Reserve Bank of Zimbabwe (RBZ) governor John Mangudya insists the central bank is not fuelling the foreign currency parallel market despite suspending four directors allegedly linked to the illicit deals.
Mangudya last week announced the suspension of Norman Mataruka (banks supervision), Azvinandava Saburi (financial markets), Mirirai Chiremba (financial intelligence) and Gresham Muradzikwa (security).
The quartet was named in an alleged exposé by Zanu PF apologist William Mutumanje, aka Acie Lumumba, who had been hired by Finance minister Mthuli Ncube to lead a communications taskforce.
Mangudya said the suspensions were meant to pave way for an independent investigation into the allegations, but in an exclusive interview he told standardbusiness that there was nothing new about Lumumba's claims.
He said last year the directors were found to be clean after similar allegations were raised against them by Parliament's budget, finance and economic development committee.
"This issue was raised in many fora (before) and last time we gave them information," Mangudya said.
"So, the same issues are being raised and we thought the best way was not to continue giving reports, but to have the audit and oversight committee investigate the team."
The central bank chief said they had always been open about their activities and the allegations of illegal foreign currency deals had not been backed with facts.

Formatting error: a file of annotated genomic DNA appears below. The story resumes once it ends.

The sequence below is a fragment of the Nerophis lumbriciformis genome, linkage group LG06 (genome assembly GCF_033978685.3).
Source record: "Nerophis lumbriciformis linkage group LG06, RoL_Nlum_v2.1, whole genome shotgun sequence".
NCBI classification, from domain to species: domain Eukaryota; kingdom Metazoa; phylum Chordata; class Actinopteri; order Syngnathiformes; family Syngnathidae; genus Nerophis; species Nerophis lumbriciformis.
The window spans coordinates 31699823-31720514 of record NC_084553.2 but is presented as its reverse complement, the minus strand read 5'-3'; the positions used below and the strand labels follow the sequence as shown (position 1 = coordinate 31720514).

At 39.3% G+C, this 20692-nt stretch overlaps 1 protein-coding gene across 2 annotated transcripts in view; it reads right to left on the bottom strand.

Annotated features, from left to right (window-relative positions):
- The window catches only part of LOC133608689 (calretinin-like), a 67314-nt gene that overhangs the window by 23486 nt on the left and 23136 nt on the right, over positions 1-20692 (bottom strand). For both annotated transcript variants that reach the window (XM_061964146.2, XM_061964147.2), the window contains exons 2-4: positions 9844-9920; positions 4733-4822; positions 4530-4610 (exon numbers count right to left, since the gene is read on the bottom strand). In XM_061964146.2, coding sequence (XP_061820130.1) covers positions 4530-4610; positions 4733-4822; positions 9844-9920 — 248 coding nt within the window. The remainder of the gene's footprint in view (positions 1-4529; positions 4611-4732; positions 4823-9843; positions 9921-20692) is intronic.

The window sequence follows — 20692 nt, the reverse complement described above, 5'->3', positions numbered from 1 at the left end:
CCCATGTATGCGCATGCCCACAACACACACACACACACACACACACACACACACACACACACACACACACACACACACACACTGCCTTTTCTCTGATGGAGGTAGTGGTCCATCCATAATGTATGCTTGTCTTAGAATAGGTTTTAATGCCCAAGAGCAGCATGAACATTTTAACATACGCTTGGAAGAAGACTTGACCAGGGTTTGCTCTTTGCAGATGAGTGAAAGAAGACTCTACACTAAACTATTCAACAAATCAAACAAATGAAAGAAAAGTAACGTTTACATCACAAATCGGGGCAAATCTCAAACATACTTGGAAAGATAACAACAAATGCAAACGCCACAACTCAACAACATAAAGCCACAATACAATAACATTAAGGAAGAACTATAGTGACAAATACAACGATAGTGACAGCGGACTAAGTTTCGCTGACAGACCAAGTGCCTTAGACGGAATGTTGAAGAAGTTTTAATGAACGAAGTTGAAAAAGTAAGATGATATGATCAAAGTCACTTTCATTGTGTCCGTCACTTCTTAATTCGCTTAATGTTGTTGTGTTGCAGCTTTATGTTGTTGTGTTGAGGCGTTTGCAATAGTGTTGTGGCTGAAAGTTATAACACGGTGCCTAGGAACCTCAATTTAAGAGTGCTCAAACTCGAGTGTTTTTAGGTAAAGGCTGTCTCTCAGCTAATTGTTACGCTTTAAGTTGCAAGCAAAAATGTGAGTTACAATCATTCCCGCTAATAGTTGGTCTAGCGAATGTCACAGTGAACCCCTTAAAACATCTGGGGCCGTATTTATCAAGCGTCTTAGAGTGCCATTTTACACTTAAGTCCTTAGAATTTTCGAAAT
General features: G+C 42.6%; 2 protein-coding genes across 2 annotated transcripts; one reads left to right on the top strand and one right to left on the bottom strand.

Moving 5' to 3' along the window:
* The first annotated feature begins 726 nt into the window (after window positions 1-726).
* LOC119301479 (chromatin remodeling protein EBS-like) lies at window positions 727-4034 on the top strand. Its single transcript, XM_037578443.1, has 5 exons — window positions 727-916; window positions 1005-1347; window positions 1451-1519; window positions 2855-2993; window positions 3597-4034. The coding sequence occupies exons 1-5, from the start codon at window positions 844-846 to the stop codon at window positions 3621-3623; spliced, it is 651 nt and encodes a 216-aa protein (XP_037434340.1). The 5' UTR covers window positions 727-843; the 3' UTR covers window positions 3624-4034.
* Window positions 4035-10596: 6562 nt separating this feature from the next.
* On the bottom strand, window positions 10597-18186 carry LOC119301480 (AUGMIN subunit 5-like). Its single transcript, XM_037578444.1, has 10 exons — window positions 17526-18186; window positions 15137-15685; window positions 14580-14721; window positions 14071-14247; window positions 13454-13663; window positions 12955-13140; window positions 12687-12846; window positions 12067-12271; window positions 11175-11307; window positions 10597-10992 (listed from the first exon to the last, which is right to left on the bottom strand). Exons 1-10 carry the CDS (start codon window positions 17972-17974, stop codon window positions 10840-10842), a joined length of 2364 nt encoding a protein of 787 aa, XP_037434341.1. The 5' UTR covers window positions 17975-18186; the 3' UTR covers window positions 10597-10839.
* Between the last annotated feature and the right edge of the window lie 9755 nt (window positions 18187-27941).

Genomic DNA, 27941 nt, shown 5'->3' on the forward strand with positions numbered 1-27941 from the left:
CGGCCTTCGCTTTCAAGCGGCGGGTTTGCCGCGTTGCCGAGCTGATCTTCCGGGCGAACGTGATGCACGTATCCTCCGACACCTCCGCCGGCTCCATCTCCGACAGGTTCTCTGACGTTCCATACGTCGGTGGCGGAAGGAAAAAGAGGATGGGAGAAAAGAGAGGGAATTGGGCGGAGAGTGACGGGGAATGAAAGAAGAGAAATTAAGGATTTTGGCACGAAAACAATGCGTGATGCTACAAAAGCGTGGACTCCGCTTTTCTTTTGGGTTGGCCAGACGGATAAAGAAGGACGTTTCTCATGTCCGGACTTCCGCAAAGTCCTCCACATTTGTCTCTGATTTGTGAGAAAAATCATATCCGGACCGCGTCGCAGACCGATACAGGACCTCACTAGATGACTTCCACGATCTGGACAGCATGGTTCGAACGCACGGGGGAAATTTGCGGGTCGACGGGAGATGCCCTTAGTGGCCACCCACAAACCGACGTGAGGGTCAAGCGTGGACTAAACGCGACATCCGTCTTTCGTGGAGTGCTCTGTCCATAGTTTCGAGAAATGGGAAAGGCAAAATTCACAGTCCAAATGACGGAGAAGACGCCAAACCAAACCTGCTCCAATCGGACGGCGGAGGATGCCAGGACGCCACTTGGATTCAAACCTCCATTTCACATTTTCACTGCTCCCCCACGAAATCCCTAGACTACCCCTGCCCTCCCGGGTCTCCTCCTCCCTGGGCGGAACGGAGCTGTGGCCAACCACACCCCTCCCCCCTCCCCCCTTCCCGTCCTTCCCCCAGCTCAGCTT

"We were always opening our books for them and that is why I am saying this time around we see this issue was raised again," Mangudya said.
"Last time, we did do some investigations and they showed us that there was nothing like that and we discussed it with the former Finance minister (Patrick Chinamasa) many times and sometimes gave evidence."
He said the previous budget, finance and economic development committee had failed to provide evidence that RBZ officials were involved in illegal foreign currency deals.
In June last year, the committee threatened to summon the directors after Mangudya insisted they were not involved in the alleged deals during a briefing.
The committee's chairperson at the time, David Chapfika (Zanu PF), said they did not need Mangudya's permission to summon the directors.
Mangudya said the committee did not provide any evidence even after they were asked by Chinamasa to do so.
"The former minister had asked the people who had said those things to provide evidence so that we would be able to use it," he said.
"They didn't even submit any information which the minister was going to use to (investigate the) matter."
Lumumba, who made the allegations in a live Facebook recording last Sunday, was fired the following day amid reports President Emmerson Mnangagwa's government was divided by the appointment of the taskforce.
However, the RBZ cited the exposé to suspend the directors to pave way for the investigations.
Mangudya said he was certain that the RBZ was not involved in the parallel market in foreign currency.
"I still stand by that comment that the Reserve Bank is not involved in the parallel market," he said.
"This is why we are instituting an independent board of inquiry to put the matter to rest.
"If it was judged by Mangudya, I know people would say it is biased and that is why we needed to put a board of inquiry.
"Our audit committee, which is independent, is looking at that matter, but we don't have any foreign currency, which is missing at the bank.
"What we are doing is that the independent audit committee is looking into those allegations to see whether there is any substance in the issue that was raised by Lumumba."
Mangudya said they "are not aware of those abuses. If we knew, we were not going to be investigating. So maybe there are other abuses that we have not detected".
Mnangagwa recently said those perpetuating the foreign currency parallel market had become a security threat.